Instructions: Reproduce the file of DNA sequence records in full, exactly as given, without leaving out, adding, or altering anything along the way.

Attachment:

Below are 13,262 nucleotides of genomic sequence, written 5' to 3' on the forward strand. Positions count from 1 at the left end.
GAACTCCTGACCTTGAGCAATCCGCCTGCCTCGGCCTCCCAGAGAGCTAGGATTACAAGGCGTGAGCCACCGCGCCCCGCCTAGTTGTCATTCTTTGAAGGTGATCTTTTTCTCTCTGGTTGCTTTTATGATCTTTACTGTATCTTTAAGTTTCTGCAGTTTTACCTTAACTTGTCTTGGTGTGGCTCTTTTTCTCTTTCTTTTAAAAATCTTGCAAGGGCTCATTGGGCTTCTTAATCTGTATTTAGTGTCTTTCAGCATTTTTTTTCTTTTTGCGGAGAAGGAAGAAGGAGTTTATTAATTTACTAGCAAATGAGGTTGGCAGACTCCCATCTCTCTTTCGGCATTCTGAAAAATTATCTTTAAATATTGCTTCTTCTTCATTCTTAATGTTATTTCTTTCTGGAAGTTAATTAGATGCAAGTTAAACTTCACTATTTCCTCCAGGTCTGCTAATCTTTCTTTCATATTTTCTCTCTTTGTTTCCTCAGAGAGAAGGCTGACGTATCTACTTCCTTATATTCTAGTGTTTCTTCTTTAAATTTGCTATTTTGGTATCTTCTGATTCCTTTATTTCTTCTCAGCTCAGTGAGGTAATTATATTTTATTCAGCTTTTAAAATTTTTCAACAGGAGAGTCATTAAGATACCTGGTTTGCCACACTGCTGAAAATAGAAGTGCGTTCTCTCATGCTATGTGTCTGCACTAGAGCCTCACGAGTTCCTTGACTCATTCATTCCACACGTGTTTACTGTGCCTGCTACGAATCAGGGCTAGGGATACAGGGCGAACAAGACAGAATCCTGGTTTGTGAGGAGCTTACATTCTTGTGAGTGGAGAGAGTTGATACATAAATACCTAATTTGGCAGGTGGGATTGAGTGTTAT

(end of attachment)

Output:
Below are 13,262 nucleotides of genomic sequence, written 5' to 3' on the forward strand. Positions count from 1 at the left end.
GAACTCCTGACCTTGAGCAATCCGCCTGCCTCGGCCTCCCAGAGAGCTAGGATTACAAGGCGTGAGCCACCGCGCCCCGCCTAGTTGTCATTCTTTGAAGGTGATCTTTTTCTCTCTGGTTGCTTTTATGATCTTTACTGTATCTTTAAGTTTCTGCAGTTTTACCTTAACTTGTCTTGGTGTGGCTCTTTTTCTCTTTCTTTTAAAAATCTTGCAAGGGCTCATTGGGCTTCTTAATCTGTATTTAGTGTCTTTCAGCATTTTTTTTCTTTTTGCGGAGAAGGAAGAAGGAGTTTATTAATTTACTAGCAAATGAGGTTGGCAGACTCCCATCTCTCTTTCGGCATTCTGAAAAATTATCTTTAAATATTGCTTCTTCTTCATTCTTAATGTTATTTCTTTCTGGAAGTTAATTAGATGCAAGTTAAACTTCACTATTTCCTCCAGGTCTGCTAATCTTTCTTTCATATTTTCTCTCTTTGTTTCCTCAGAGAGAAGGCTGACGTATCTACTTCCTTATATTCTAGTGTTTCTTCTTTAAATTTGCTATTTTGGTATCTTCTGATTCCTTTATTTCTTCTCAGCTCAGTGAGGTAATTATATTTTATTCAGCTTTTAAAATTTTTCAACAGGAGAGTCATTAAGATACCTGGTTTGCCACACTGCTGAAAATAGAAGTGCGTTCTCTCATGCTATGTGTCTGCACTAGAGCCTCACGAGTTCCTTGACTCATTCATTCCACACGTGTTTACTGTGCCTGCTACGAATCAGGGCTAGGGATACAGGGCGAACAAGACAGAATCCTGGTTTGTGAGGAGCTTACATTCTTGTGAGTGGAGAGAGTTGATACATAAATACCTAATTTGGCAGGTGGGATTGAGTGTTAT